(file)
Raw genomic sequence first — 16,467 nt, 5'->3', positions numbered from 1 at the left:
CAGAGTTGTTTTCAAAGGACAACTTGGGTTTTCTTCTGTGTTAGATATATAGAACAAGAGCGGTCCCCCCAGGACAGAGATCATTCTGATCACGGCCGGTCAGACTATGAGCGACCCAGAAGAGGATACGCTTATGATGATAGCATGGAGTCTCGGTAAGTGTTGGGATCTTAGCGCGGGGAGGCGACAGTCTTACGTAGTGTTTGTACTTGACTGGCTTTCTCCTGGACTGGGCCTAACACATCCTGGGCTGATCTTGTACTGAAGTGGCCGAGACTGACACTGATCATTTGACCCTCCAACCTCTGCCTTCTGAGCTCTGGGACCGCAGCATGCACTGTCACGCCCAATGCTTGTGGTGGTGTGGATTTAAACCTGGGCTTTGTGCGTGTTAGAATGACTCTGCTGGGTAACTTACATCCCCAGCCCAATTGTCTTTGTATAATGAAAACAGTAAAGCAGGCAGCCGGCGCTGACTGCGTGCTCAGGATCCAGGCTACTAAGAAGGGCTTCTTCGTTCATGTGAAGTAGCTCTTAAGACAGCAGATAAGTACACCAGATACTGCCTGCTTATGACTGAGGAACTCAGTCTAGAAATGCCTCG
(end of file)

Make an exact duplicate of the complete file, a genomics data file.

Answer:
Raw genomic sequence first — 16,467 nt, 5'->3', positions numbered from 1 at the left:
CAGAGTTGTTTTCAAAGGACAACTTGGGTTTTCTTCTGTGTTAGATATATAGAACAAGAGCGGTCCCCCCAGGACAGAGATCATTCTGATCACGGCCGGTCAGACTATGAGCGACCCAGAAGAGGATACGCTTATGATGATAGCATGGAGTCTCGGTAAGTGTTGGGATCTTAGCGCGGGGAGGCGACAGTCTTACGTAGTGTTTGTACTTGACTGGCTTTCTCCTGGACTGGGCCTAACACATCCTGGGCTGATCTTGTACTGAAGTGGCCGAGACTGACACTGATCATTTGACCCTCCAACCTCTGCCTTCTGAGCTCTGGGACCGCAGCATGCACTGTCACGCCCAATGCTTGTGGTGGTGTGGATTTAAACCTGGGCTTTGTGCGTGTTAGAATGACTCTGCTGGGTAACTTACATCCCCAGCCCAATTGTCTTTGTATAATGAAAACAGTAAAGCAGGCAGCCGGCGCTGACTGCGTGCTCAGGATCCAGGCTACTAAGAAGGGCTTCTTCGTTCATGTGAAGTAGCTCTTAAGACAGCAGATAAGTACACCAGATACTGCCTGCTTATGACTGAGGAACTCAGTCTAGAAATGCCTCG